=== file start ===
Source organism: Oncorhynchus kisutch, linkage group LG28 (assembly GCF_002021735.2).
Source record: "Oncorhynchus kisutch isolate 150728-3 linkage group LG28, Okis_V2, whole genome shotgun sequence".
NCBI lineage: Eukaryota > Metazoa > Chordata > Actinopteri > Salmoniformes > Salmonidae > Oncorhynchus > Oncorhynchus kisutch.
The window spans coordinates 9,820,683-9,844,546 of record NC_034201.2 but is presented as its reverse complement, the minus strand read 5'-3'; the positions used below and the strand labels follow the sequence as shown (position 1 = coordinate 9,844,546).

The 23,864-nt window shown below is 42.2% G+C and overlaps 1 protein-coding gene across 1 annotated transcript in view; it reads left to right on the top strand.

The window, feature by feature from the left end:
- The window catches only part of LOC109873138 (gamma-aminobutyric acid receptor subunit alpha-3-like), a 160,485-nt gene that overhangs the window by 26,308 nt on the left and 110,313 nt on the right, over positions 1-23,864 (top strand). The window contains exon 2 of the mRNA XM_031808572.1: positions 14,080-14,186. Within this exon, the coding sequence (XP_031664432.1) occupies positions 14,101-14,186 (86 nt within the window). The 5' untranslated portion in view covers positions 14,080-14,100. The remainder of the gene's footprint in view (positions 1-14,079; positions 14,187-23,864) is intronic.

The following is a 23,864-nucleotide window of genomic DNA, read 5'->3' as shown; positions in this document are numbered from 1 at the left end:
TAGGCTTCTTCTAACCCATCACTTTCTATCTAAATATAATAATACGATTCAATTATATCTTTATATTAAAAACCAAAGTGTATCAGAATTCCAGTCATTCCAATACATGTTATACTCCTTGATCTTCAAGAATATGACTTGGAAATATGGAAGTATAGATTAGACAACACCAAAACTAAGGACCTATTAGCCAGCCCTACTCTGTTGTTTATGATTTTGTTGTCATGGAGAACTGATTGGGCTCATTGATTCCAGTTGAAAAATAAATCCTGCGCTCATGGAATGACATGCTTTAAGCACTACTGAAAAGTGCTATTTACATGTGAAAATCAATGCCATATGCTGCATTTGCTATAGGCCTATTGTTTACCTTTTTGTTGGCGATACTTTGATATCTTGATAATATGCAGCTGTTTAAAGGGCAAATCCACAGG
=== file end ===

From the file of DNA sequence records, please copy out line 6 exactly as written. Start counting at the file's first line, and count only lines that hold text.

The window, feature by feature from the left end: